Reposted from the This Week in Nonprofit Fraud Blog – September 1, 2014
A Pillar of the Community
August 29, 2014: Gene Lee, who pleaded guilty earlier this year to theft and tax evasion, has had his sentencing postponed, in part due to an outpouring of support from the very community he defrauded. Over the course of several years, Lee, a community leader and founder of multiple charities in Chicago’s Chinatown neighborhood, took $92,000 in donations from these charities, which were intended to be used for basketball tournaments and cultural outreach. Lee concocted a check cashing scheme with a restaurant that allowed him to “convert donations for his own personal use.” To cover the thefts, he falsified donation expense summaries. Lee admitted to using $43,000 to pay for suits, gas and other personal expenses, which he justified by claiming they were “related” to the charity. Sentencing will take place later this month.
- Fraud is always committed by someone we know and trust – this case takes that trust to the extreme. Even after a guilty plea, Gene Lee’s victims continue to support him. During his trial, he continued to participate in events like ribbon-cutting ceremonies in Chinatown.
- Lee also used the trust of the community to further his scheme by relying on a Chinatown restaurant to cash organizational checks for him, converting the proceeds into easily spent cash.
Raffa Forensic Practice Tips:
- As a well respected leader in the community for many years, this case proves once again that nobody is above suspicion.
- Does your organization stamp checks “for deposit only” to provide some assurance that they will reach their intended recipient?
Fraud from Home
August 26, 2014: Lisa McMahon, a former payroll specialist at the Monterey Bay Aquarium Research Institute (MBARI) in California, was sentenced to 19 months in prison for wire fraud after stealing approximately $800,000 from the organization between 2005 and 2012. McMahon, who worked remotely in Arkansas after her family had relocated to care for an elderly parent in 2007, altered payroll and 401(k) records to conceal the fact that she was transferring the organization’s funds to her personal accounts. McMahon’s attorney claimed that McMahon was “motivated by a subjective perception of her personal obligation to aid family members and friends.” She has also been ordered to repay the money that she stole.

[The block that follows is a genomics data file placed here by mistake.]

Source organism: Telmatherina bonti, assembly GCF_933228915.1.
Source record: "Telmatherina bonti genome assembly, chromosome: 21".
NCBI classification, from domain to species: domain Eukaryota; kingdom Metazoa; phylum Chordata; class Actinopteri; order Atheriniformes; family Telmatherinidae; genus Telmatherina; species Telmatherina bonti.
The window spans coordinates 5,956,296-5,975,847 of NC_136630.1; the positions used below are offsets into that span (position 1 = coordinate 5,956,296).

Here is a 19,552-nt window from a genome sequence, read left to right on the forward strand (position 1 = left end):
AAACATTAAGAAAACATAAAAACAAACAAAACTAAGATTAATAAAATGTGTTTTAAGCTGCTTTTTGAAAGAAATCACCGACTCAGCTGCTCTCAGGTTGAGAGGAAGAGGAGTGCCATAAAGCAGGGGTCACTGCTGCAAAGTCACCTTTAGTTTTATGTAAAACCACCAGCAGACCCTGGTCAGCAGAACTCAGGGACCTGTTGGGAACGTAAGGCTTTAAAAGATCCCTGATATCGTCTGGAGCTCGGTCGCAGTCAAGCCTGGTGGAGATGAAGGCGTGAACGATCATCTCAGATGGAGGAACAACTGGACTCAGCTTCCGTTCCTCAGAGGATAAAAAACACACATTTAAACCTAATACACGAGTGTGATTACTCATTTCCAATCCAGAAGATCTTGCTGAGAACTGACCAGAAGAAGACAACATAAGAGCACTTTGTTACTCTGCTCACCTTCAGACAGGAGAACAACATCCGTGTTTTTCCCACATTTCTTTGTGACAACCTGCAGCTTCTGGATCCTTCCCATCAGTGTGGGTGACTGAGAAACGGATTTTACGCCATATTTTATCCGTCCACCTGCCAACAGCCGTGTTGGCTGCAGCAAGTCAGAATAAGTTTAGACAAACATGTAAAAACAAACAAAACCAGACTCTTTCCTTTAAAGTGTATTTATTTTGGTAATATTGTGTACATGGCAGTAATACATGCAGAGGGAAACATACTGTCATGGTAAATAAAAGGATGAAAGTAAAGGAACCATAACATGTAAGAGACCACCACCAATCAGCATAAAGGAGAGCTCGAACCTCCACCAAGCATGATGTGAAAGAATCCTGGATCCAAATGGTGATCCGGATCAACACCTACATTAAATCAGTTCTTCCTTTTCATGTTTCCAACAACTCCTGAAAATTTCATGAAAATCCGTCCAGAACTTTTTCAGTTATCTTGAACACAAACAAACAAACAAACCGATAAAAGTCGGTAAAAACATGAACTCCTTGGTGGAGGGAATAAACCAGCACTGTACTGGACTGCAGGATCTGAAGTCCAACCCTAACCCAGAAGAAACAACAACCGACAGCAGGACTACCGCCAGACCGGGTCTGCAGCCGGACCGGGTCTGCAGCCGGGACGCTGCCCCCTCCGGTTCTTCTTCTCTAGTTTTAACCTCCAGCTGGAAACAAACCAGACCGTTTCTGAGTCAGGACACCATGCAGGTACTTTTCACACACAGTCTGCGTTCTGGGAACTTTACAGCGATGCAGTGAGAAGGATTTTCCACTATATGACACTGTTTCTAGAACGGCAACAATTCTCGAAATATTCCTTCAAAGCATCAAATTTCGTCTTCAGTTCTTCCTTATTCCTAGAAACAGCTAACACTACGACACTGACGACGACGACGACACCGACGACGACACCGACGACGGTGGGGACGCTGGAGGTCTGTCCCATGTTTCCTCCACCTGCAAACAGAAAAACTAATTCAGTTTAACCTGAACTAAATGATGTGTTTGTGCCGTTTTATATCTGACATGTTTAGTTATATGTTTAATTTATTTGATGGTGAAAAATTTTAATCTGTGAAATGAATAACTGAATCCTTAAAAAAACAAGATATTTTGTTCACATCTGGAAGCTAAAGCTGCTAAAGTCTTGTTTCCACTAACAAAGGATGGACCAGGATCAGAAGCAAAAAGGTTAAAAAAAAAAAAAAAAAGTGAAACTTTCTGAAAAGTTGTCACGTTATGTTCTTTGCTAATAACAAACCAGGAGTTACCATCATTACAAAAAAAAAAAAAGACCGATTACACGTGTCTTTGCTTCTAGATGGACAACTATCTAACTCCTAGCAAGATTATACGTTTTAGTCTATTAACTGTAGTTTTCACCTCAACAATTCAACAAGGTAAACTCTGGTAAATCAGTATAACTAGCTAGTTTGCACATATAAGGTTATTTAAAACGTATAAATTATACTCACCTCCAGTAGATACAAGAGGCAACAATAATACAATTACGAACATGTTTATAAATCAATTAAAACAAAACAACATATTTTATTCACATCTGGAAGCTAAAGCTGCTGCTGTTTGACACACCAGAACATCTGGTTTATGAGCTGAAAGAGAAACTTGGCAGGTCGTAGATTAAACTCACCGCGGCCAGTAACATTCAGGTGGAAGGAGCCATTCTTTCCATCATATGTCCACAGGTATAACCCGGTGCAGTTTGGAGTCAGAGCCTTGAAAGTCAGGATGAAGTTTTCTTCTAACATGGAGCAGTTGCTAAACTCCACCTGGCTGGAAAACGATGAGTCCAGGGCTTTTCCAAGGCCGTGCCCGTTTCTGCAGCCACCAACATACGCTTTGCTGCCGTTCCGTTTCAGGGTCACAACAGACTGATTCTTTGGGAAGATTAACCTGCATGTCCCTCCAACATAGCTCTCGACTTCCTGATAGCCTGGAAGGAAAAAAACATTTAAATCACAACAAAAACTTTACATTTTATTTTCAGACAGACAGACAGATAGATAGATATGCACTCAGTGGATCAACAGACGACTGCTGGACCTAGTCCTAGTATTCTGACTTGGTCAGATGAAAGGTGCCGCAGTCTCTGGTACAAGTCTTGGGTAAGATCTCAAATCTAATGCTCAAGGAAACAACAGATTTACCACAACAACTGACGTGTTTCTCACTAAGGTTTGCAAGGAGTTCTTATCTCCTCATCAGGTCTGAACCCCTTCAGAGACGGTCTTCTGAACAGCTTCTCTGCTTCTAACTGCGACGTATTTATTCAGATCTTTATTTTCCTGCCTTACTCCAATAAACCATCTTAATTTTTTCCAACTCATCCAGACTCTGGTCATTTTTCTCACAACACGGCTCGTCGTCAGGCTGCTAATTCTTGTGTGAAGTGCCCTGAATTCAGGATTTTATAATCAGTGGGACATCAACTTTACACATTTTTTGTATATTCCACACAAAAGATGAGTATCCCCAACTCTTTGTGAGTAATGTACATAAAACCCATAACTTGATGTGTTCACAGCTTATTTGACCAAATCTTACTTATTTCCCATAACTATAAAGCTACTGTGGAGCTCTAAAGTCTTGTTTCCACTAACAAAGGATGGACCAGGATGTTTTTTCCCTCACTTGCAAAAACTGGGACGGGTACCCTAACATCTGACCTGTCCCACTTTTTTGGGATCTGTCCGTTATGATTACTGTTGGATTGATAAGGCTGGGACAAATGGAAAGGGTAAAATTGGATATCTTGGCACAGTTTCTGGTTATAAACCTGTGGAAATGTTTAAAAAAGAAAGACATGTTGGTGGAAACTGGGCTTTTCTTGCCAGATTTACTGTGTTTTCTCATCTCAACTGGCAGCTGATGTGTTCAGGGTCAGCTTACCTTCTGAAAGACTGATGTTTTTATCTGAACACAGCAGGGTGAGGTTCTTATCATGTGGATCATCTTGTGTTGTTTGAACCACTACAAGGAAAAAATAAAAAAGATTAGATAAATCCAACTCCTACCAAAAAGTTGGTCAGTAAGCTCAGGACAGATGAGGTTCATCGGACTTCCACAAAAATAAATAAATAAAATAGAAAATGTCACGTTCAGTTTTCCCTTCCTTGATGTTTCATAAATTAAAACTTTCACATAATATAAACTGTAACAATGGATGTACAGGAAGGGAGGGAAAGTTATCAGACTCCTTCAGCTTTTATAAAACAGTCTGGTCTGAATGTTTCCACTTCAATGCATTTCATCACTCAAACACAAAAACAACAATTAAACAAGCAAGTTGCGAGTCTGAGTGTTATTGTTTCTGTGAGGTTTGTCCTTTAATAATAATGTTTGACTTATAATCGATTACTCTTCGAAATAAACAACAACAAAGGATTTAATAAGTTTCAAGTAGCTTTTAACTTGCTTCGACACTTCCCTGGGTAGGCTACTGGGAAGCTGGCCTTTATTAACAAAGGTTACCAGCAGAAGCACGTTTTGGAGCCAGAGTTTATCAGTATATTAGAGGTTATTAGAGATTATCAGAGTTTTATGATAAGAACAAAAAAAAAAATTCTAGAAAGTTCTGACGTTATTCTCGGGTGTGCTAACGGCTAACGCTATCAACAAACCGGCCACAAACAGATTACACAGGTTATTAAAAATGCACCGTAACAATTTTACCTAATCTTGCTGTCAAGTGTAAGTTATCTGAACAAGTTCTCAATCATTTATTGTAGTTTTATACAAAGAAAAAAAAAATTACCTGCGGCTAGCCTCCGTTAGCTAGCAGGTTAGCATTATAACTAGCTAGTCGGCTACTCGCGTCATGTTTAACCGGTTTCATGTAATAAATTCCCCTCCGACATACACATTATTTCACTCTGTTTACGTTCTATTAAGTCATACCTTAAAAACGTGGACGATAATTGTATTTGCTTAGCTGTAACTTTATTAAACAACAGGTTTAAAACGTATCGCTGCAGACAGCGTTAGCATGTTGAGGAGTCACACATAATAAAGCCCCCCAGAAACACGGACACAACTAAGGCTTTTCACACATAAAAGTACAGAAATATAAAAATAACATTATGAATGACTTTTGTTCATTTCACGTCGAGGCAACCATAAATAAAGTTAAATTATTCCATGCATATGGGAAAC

- One element found in every fraud is “pressure” – something that makes the perpetrator feel that they need to commit fraud. McMahon’s feeling of “personal obligation” drove her to steal to support family and friends – although $800,000 is more “greed” than “need.”
- This fraud was hidden by McMahon simply altering payroll and 401(k) records. While not guaranteed, thorough review and auditing procedures would have increased the likelihood of this fraud being detected earlier, rather than continuing for seven years.
Raffa Forensic Practice Tips:
- In this day and age where telecommuting is more prevalent, the risk of fraud can be heightened by the lack of personal interaction and increased difficulty of some review procedures.
- Does your organization have appropriate segregation of duties, review, and approval processes for payroll functions?
- Does your organization have continuous auditing and monitoring to try to detect frauds as early as possible?
DON’T BE THE NEXT VICTIM OF FRAUD!
The Raffa Forensic Accounting Services Practice offers a wide variety of fraud prevention and detection services including Fraud Risk Assessments, Background and Workplace Investigations, Fraud and Internal Investigations, Transactional Due Diligence Investigations, Anti-Fraud Consulting and Training, and Computer Forensic Analysis.
For more information on the Raffa Forensic Accounting Services Practice please visit us at www.raffa.com/ProfessionalServices/Forensic/ and the Nonprofit Fraud Prevention Institute at www.raffa.com/Fraud.
You can also contact the following Raffa professionals with any questions or if your organization needs assistance in fraud prevention: